The Eagles fell apart vs. Washington because Carson Wentz fell apart

<p class="canvas-atom canvas-text Mb(1.0em) Mb(0)–sm Mt(0.8em)–sm" type="text" content="The Eagles fell apart vs. Washington because Carson Wentz fell apart originally appeared on NBC Sports Philadelphia” data-reactid=”14″>The Eagles fell apart vs. Washington because Carson Wentz fell apart originally appeared on NBC Sports Philadelphia

All the things he was supposed to be getting better at?

He got worse.

He threw two interceptions. He fumbled twice and lost one. He held onto the football play after play after play and took damaging sacks he didn’t have to take.

It was the worst game of Carson Wentz’s career, and the most confounding thing about it was that the things he struggled with are the same things he’s been promising to clean up for a while.

The Eagles blew a 17-point lead on opening day against a division rival that won three games last year and Wentz was in the middle of the historic collapse.

Wentz the first 28 minutes: 14-for-18, 182 yards, 2 TDs, 0 INTs, 145.8 rating.

Wentz the next 32 minutes: 10-for-24, 88 yards, 0 TDs, 2 INTs, 14.4 passer rating.

It wouldn’t be fair to blame everything in the Eagles’ horrific 27-17 loss to Washington Sunday on Wentz.

But it’s fair to blame an awful lot of it on the fifth-year QB.

“I’ve got to be better, I know that,” Wentz said. “I’ve got to clean up the interceptions, I put our defense in a bad spot on a couple occasions and we definitely lost some momentum and we didn’t make the plays we needed to make. I’ve got to be better. It starts with me. I’ve got to protect the ball and lead these guys better, and I’ll own that.”

Both interceptions were soft throws to rookies who got outmuscled for the football. On at least four of the eight sacks he held onto the ball too long. Maybe more. His fumble late in the game didn’t affect the score but did continue a disturbing trend that has seen him fumble more than anybody in the NFL the last couple years.

Wentz has had a few clunkers along the way, but considering the circumstances? Nothing as demoralizing, disappointing and dreadful as this. 

“It was very frustrating walking off that field knowing the momentum and how we felt early in that game,” Wentz said. “We got off early to a great start and it just spiraled out of control and the next thing you know we were in a 2nd-and-15 multiple drives in a row and just couldn’t get ahead of the chains and make plays. Turned the ball over. Gotta protect the ball. It was definitely frustrating walking off that field.”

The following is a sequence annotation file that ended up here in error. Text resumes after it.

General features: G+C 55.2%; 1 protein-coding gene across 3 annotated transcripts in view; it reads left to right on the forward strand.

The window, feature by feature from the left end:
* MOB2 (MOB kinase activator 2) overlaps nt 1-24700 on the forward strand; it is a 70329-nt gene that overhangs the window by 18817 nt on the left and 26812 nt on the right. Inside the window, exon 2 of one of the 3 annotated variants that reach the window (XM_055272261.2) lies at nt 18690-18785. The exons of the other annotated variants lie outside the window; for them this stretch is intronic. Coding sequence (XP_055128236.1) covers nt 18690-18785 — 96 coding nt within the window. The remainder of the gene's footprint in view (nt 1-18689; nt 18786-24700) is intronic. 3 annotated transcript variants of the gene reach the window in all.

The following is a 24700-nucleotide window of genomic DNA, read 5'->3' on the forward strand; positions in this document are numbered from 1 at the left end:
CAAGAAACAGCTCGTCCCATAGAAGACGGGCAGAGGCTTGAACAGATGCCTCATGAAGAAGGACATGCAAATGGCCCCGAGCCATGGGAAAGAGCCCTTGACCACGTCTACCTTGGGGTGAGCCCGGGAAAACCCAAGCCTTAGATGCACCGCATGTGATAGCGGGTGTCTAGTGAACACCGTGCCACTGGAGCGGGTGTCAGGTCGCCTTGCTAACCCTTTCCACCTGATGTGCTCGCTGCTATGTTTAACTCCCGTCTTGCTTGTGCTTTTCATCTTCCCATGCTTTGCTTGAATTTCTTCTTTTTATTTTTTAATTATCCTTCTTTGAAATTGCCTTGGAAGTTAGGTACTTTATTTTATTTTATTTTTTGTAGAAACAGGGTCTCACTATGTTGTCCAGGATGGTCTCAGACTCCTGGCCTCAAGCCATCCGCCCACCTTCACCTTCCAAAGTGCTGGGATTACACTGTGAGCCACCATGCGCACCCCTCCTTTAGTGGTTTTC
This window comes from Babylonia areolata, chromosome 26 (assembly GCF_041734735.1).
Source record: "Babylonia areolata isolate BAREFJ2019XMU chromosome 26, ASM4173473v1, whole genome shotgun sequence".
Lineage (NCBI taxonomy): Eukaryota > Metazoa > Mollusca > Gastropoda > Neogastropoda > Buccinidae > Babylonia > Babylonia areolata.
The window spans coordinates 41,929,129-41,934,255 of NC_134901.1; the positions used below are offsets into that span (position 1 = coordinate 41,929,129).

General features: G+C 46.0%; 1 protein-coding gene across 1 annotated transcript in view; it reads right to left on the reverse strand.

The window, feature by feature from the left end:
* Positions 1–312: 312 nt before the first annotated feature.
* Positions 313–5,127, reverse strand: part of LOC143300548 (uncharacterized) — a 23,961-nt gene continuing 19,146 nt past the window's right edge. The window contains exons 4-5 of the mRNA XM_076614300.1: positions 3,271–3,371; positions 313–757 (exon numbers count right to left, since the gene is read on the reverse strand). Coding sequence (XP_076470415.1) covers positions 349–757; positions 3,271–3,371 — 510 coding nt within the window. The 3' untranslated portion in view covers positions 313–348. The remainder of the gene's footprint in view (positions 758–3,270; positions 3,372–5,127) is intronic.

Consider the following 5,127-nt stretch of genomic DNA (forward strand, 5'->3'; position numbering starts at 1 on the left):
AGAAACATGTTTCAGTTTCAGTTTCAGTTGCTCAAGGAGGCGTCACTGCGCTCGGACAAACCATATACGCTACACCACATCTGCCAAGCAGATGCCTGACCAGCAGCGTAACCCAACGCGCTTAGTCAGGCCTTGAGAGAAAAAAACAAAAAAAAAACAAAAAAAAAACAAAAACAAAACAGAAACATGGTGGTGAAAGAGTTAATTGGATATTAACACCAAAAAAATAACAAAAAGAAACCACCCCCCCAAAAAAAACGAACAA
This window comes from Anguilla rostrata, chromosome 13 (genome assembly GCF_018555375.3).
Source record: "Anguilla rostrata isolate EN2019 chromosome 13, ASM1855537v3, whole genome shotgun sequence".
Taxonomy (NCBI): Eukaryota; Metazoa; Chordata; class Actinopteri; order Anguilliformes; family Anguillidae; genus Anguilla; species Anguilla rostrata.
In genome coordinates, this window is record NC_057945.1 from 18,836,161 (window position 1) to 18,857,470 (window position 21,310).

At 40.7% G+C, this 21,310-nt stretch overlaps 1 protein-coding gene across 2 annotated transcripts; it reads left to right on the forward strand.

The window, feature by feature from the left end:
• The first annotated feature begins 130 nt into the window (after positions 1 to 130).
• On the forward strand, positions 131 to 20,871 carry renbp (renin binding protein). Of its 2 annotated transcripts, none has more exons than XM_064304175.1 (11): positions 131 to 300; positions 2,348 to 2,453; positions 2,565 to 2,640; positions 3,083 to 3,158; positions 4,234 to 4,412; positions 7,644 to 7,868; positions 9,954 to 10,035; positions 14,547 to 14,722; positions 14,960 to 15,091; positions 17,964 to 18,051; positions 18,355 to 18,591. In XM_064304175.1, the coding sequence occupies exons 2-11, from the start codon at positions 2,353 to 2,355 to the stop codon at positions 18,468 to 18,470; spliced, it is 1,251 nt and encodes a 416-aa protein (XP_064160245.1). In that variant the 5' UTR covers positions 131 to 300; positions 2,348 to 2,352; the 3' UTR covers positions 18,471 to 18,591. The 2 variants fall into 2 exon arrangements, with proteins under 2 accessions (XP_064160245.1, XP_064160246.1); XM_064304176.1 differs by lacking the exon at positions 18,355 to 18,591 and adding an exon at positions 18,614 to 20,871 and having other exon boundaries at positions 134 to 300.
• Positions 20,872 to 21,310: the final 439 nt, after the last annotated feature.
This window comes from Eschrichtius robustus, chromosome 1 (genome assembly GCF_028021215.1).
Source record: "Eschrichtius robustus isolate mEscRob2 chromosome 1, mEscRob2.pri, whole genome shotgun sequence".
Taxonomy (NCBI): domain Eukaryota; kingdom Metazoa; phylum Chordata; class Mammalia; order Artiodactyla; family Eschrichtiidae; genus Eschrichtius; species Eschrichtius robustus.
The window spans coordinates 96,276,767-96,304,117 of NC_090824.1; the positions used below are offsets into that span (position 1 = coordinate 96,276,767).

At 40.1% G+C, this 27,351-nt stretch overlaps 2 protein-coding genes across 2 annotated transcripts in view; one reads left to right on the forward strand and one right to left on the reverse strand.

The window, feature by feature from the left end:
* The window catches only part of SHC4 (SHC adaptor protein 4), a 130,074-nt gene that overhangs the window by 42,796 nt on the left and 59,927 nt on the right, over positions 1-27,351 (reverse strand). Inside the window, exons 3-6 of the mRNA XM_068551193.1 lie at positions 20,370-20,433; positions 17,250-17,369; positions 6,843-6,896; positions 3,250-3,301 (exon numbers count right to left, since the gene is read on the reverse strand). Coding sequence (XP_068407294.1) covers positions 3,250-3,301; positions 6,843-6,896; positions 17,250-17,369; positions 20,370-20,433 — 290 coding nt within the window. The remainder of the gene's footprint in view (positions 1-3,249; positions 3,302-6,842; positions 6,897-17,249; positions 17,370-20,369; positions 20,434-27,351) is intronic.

Here’s a stat: Balls thrown away: 0.

Working behind a makeshift offensive line, Wentz was under a ton of pressure, but he continued to hold onto the ball too long instead of chucking it away and living to see another day.

The eight sacks were the most the Eagles have allowed since the Winston Justice game at the Meadowlands in 2007.

“That’s just the mentality I have, I’m always trying to make a play and extend the play when it’s there to be made,” he said. “Sometimes you make ‘em, sometimes you don’t, sometimes bad things happen, you take a sack. I’ve got to do better and get rid of the ball when I can. I’ve just got to know better and know when to get rid of the ball.”

<p class="canvas-atom canvas-text Mb(1.0em) Mb(0)–sm Mt(0.8em)–sm" type="text" content="This was the eighth game of Wentz’s career with multiple interceptions, and the Eagles are 1-7 in those games. It was his 14th&nbsp;game with three turnovers, and they’re 4-10 in those games.” data-reactid=”36″>This was the eighth game of Wentz’s career with multiple interceptions, and the Eagles are 1-7 in those games. It was his 14th game with three turnovers, and they’re 4-10 in those games.

When you blow a 17-point lead against a division team, there’s a lot of blame to go around.

This time, most of it goes squarely on No. 11’s shoulders.

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